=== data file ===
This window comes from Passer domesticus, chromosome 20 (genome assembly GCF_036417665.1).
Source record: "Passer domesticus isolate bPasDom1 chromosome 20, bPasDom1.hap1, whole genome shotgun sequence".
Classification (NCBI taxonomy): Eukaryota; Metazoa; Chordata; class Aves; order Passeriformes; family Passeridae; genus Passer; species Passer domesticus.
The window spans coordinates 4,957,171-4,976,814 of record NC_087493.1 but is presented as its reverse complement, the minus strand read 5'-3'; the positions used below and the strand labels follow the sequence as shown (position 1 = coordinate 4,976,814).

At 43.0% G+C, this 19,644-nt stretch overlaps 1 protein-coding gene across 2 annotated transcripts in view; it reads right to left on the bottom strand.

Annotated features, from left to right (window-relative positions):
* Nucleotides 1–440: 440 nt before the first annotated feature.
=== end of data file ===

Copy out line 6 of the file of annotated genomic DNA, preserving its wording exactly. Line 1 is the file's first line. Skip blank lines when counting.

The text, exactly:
Annotated features, from left to right (window-relative positions):